It is no doubt that the INEC is not the sole determinant of who will win an election, this is premised in the recent happenings in Nigeria after the last poll, I can conclude that the reason is that the constitution vest so many powers in the hand of the executive President and Governor even the power to appoint court of appeal judges, mind you those judges presides over electoral matters and as the saying goes you can never outshine your master it becomes whoever the Governor or the President wants to emerge as the winner that will emerge hence he who pays the piper determines the tones, the constitution advocates for separation but there is no water tight separation of powers among the three arms of the Government in Nigeria, the court has doubled it’s function by assuming a position in determining the chances of winning an election through executive directives, technically it stands therefore that the neutrality of the judiciary is nothing but a mere phrase with no substantive value, in furtherance to this therefore the court has for the moment being a key factor in determining electoral success of an individual.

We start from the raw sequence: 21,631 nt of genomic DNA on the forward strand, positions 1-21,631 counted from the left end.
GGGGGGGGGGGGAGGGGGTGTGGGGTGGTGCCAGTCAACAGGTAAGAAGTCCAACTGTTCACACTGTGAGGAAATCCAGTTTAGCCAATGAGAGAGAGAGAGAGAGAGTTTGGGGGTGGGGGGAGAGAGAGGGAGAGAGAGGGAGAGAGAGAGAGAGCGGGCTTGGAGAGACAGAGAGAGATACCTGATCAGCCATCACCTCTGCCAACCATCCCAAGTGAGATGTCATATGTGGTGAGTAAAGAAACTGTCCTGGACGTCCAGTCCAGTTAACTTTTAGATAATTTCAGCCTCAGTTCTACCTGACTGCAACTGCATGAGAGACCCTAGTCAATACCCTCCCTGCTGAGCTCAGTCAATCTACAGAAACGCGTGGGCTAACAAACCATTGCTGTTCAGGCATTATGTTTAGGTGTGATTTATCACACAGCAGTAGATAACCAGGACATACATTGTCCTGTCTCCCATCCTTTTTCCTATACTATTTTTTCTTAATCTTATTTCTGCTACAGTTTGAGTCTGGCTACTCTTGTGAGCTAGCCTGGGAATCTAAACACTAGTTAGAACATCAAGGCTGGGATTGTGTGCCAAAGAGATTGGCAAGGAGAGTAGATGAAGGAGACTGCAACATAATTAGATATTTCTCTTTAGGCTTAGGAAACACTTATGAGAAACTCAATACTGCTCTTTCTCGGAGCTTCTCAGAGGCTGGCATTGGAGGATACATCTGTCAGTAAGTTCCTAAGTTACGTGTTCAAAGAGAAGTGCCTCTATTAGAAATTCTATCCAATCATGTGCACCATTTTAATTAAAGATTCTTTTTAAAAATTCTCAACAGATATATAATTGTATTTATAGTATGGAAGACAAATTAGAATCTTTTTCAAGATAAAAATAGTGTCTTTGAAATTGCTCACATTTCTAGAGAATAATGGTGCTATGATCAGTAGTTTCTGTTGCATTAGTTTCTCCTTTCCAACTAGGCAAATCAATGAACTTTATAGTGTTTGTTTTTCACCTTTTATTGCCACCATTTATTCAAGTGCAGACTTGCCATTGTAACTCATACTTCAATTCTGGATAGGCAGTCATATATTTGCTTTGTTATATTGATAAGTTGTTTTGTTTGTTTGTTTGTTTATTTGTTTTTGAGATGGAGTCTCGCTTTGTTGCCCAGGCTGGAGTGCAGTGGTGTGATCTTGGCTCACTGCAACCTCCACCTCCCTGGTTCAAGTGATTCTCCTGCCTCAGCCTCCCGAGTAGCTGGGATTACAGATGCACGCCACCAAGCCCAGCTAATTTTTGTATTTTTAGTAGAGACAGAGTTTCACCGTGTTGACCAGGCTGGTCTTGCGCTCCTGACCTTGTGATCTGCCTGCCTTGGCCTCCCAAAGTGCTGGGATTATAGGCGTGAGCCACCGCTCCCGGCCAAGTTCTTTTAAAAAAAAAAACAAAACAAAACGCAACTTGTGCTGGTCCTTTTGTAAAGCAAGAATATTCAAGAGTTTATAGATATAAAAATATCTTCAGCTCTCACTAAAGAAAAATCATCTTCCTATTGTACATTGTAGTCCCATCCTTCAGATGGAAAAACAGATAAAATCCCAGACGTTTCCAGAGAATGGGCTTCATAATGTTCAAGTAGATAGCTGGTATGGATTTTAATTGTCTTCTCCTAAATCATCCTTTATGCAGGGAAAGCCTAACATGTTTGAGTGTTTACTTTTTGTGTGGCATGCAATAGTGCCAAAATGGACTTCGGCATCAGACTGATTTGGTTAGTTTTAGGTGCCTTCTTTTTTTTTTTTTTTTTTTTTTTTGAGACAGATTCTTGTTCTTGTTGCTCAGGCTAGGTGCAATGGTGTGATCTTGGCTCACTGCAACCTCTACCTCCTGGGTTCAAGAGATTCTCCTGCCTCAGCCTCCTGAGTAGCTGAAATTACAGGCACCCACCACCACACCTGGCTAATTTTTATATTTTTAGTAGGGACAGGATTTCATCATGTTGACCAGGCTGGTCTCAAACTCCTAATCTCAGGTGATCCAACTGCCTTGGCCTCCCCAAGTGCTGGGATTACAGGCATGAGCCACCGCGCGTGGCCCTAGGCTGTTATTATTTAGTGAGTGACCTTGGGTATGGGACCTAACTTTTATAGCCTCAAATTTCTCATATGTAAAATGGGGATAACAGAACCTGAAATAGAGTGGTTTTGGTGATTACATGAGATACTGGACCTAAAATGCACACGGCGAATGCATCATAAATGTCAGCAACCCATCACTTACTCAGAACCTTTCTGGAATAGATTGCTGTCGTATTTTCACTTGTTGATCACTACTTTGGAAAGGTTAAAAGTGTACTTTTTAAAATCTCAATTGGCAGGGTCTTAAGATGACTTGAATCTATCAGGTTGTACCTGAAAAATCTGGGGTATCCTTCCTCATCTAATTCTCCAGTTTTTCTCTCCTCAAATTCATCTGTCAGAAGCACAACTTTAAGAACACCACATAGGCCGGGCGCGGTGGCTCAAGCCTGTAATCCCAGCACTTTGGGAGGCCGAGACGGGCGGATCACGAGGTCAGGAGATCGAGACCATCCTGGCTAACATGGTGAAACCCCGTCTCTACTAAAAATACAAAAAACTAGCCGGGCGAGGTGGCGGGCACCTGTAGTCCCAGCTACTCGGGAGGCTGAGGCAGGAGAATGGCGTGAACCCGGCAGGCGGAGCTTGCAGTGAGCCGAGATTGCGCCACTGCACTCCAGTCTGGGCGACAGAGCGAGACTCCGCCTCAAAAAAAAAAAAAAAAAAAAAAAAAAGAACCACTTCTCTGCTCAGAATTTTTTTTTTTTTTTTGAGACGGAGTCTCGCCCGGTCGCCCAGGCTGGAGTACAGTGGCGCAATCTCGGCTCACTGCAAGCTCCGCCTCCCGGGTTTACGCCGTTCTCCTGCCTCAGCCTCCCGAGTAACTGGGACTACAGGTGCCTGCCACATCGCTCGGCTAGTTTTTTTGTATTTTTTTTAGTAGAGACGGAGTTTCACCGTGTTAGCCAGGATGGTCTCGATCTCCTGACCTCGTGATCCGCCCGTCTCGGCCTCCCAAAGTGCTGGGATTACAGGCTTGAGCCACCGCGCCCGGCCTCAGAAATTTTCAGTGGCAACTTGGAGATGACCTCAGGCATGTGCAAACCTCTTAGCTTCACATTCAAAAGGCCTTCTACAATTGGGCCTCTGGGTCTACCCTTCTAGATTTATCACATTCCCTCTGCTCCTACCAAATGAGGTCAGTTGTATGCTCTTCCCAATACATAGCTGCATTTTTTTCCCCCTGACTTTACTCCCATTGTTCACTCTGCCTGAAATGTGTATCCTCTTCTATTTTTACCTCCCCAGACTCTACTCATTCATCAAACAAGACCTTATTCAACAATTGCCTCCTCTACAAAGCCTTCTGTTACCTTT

Anchor: A federal high court at Abuja gave judgement for the suspension of Oshimole as the APC chairman after which a Federal High court in Kano set the judgement aside, this should be a legal blunder, don’t you think so?
Erikigwe G.I: The Federal high court shares equal jurisdiction  amongst its different division. Consequently, the action of the federal high division sitting in kano which gave a contrary decision on the same issue which has been adjudicated by it’s sister court is a flagrant abuse of the powers of the court and a corruption of the stream of Justice. 
Conclusively, the court erred as it lacked jurisdiction to even  sit on that matter.
Anchor: Can you keep us abreast with any legal justification or argument for the recent removal of the emir of Kano and in the reverse any valid argument for the deposed emir?
Erikigwe G.I: By a letter dated March 9, 2020, and addressed to Emir of Kano, Muhammed Sanusi II, issued and signed by the Secretary to the State Government, Kano State, Usman Alhaji, the Emir of Kano, Muhammed Sanusi II (Sanusi Lamido Sanusi) was communicated that he had been deposed from the throne of Emir of Kano by the Kano State Government.